2765pattern, and the compiler will convert the operand to that mode before
2766generating the instruction.
2767
2768@cindex @code{parity@var{m}2} instruction pattern
2769@item @samp{parity@var{m}2}
2770Store into operand 0 the parity of @var{x}, i.@:e. the number of 1-bits
2771in @var{x} modulo 2. @var{m} is the mode of operand 0; operand 1's mode
2772is specified by the instruction pattern, and the compiler will convert
2773the operand to that mode before generating the instruction.
2774
2775@cindex @code{one_cmpl@var{m}2} instruction pattern
2776@item @samp{one_cmpl@var{m}2}
2777Store the bitwise-complement of operand 1 into operand 0.
2778
2779@cindex @code{cmp@var{m}} instruction pattern
2780@item @samp{cmp@var{m}}
2781Compare operand 0 and operand 1, and set the condition codes.
2782The RTL pattern should look like this:
2783
2784@smallexample
2785(set (cc0) (compare (match_operand:@var{m} 0 @dots{})
2786 (match_operand:@var{m} 1 @dots{})))
2787@end smallexample
2788
2789@cindex @code{tst@var{m}} instruction pattern
2790@item @samp{tst@var{m}}
2791Compare operand 0 against zero, and set the condition codes.
2792The RTL pattern should look like this:
2793
2794@smallexample
2795(set (cc0) (match_operand:@var{m} 0 @dots{}))
2796@end smallexample
2797
2798@samp{tst@var{m}} patterns should not be defined for machines that do
2799not use @code{(cc0)}. Doing so would confuse the optimizer since it
2800would no longer be clear which @code{set} operations were comparisons.
2801The @samp{cmp@var{m}} patterns should be used instead.
2802
2803@cindex @code{movstr@var{m}} instruction pattern
2804@item @samp{movstr@var{m}}
2805Block move instruction. The addresses of the destination and source
2806strings are the first two operands, and both are in mode @code{Pmode}.
2807
2808The number of bytes to move is the third operand, in mode @var{m}.
2809Usually, you specify @code{word_mode} for @var{m}. However, if you can
2810generate better code knowing the range of valid lengths is smaller than
2811those representable in a full word, you should provide a pattern with a
2812mode corresponding to the range of values you can handle efficiently
2813(e.g., @code{QImode} for values in the range 0--127; note we avoid numbers
2814that appear negative) and also a pattern with @code{word_mode}.
2815
2816The fourth operand is the known shared alignment of the source and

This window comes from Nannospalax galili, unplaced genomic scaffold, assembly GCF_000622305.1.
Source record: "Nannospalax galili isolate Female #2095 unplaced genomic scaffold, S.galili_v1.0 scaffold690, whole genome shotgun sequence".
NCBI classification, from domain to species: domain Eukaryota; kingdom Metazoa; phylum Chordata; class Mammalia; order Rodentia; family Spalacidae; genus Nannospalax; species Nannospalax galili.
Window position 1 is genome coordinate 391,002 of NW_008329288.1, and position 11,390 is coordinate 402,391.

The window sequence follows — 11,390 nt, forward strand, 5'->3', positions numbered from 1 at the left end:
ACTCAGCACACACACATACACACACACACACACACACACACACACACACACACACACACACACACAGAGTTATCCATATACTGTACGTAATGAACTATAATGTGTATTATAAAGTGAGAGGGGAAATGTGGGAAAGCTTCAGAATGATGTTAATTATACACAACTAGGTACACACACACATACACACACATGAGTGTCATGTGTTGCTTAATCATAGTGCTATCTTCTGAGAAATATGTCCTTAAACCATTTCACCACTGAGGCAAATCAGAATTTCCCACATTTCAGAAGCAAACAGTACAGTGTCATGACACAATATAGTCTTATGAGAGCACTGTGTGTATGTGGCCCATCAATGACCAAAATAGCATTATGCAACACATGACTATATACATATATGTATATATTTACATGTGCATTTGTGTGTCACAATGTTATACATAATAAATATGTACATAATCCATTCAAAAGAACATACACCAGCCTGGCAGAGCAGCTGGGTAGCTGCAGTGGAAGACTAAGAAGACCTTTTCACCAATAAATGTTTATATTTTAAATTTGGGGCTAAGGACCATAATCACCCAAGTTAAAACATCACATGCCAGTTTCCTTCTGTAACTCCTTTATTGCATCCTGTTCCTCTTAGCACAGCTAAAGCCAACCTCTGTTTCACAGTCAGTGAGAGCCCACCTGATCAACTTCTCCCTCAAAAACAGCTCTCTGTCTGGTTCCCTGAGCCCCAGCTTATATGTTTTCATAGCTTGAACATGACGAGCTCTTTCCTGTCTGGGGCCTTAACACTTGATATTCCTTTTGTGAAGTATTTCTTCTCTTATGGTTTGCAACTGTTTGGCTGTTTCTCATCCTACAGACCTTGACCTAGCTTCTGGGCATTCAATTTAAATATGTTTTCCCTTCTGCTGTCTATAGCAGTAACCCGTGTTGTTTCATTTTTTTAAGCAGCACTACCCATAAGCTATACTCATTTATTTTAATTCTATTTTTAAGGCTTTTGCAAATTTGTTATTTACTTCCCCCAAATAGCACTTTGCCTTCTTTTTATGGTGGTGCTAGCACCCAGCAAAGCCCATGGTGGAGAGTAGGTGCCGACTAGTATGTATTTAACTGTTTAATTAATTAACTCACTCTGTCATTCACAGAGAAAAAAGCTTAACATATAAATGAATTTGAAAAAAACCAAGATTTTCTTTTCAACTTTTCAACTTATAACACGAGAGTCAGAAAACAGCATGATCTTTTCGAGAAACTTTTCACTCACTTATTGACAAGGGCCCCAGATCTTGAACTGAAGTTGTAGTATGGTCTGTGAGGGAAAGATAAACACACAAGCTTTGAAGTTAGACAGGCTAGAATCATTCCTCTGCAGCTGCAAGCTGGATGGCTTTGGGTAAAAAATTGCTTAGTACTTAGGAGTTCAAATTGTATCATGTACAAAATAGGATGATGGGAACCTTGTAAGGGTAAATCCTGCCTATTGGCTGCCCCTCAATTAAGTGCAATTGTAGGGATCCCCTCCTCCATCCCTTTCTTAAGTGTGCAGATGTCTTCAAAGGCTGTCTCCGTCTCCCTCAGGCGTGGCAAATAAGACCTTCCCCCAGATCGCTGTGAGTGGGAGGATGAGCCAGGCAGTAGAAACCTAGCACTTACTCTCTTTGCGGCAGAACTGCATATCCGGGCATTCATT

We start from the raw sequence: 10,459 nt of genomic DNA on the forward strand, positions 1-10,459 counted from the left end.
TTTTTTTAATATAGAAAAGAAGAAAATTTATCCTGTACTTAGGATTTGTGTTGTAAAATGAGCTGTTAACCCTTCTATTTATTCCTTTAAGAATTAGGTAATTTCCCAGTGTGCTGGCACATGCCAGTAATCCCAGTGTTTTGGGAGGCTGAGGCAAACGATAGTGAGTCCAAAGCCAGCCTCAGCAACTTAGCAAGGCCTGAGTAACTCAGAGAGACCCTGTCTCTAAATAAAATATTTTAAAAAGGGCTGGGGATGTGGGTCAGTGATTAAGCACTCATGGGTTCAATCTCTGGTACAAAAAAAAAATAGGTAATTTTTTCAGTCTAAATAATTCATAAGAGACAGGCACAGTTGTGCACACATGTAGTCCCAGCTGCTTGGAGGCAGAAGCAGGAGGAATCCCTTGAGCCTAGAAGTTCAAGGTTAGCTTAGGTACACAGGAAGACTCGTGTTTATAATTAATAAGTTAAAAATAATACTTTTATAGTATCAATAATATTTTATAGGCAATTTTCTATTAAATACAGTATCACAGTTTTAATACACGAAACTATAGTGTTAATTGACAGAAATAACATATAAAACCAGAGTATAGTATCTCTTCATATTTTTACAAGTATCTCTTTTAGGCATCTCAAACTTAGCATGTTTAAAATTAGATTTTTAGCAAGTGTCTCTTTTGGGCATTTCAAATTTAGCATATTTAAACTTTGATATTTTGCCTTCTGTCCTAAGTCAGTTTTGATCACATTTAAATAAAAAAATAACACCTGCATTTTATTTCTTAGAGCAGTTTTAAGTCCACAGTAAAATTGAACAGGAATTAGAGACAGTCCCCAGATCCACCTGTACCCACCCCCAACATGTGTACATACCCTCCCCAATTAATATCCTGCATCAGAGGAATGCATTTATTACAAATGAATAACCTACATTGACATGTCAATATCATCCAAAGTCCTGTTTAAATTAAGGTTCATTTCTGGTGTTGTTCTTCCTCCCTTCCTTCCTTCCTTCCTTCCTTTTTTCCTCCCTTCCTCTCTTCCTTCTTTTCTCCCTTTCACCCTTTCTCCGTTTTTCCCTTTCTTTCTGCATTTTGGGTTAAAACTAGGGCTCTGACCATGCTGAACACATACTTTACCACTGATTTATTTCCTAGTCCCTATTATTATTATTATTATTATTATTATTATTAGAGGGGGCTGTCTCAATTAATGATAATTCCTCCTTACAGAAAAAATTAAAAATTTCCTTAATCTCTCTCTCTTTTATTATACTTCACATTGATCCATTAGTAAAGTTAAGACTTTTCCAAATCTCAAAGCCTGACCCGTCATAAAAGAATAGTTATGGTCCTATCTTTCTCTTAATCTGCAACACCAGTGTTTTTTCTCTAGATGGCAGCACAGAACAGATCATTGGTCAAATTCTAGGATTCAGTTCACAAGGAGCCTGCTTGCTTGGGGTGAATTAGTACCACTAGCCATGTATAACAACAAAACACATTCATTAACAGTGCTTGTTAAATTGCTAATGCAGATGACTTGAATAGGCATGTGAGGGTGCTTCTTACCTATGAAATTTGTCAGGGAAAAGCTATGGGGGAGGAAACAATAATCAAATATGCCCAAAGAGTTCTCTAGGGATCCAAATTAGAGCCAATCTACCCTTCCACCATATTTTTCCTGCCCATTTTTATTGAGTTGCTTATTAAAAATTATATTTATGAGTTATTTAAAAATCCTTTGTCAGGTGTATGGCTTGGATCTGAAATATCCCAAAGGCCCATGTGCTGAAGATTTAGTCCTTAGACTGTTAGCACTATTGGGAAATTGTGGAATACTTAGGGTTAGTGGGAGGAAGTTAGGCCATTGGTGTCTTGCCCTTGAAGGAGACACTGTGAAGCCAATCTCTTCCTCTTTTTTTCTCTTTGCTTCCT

2817destination, in the form of a @code{const_int} rtx. Thus, if the
2818compiler knows that both source and destination are word-aligned,
2819it may provide the value 4 for this operand.
2820
2821Descriptions of multiple @code{movstr@var{m}} patterns can only be
2822beneficial if the patterns for smaller modes have fewer restrictions
2823on their first, second and fourth operands. Note that the mode @var{m}
2824in @code{movstr@var{m}} does not impose any restriction on the mode of
2825individually moved data units in the block.
2826
2827These patterns need not give special consideration to the possibility
2828that the source and destination strings might overlap.
2829
2830@cindex @code{clrstr@var{m}} instruction pattern
2831@item @samp{clrstr@var{m}}
2832Block clear instruction. The addresses of the destination string is the
2833first operand, in mode @code{Pmode}. The number of bytes to clear is
2834the second operand, in mode @var{m}. See @samp{movstr@var{m}} for
2835a discussion of the choice of mode.
2836
2837The third operand is the known alignment of the destination, in the form
2838of a @code{const_int} rtx. Thus, if the compiler knows that the
2839destination is word-aligned, it may provide the value 4 for this
2840operand.
2841
2842The use for multiple @code{clrstr@var{m}} is as for @code{movstr@var{m}}.
2843
2844@cindex @code{cmpstr@var{m}} instruction pattern
2845@item @samp{cmpstr@var{m}}
2846String compare instruction, with five operands. Operand 0 is the output;
2847it has mode @var{m}. The remaining four operands are like the operands
2848of @samp{movstr@var{m}}. The two memory blocks specified are compared
2849byte by byte in lexicographic order starting at the beginning of each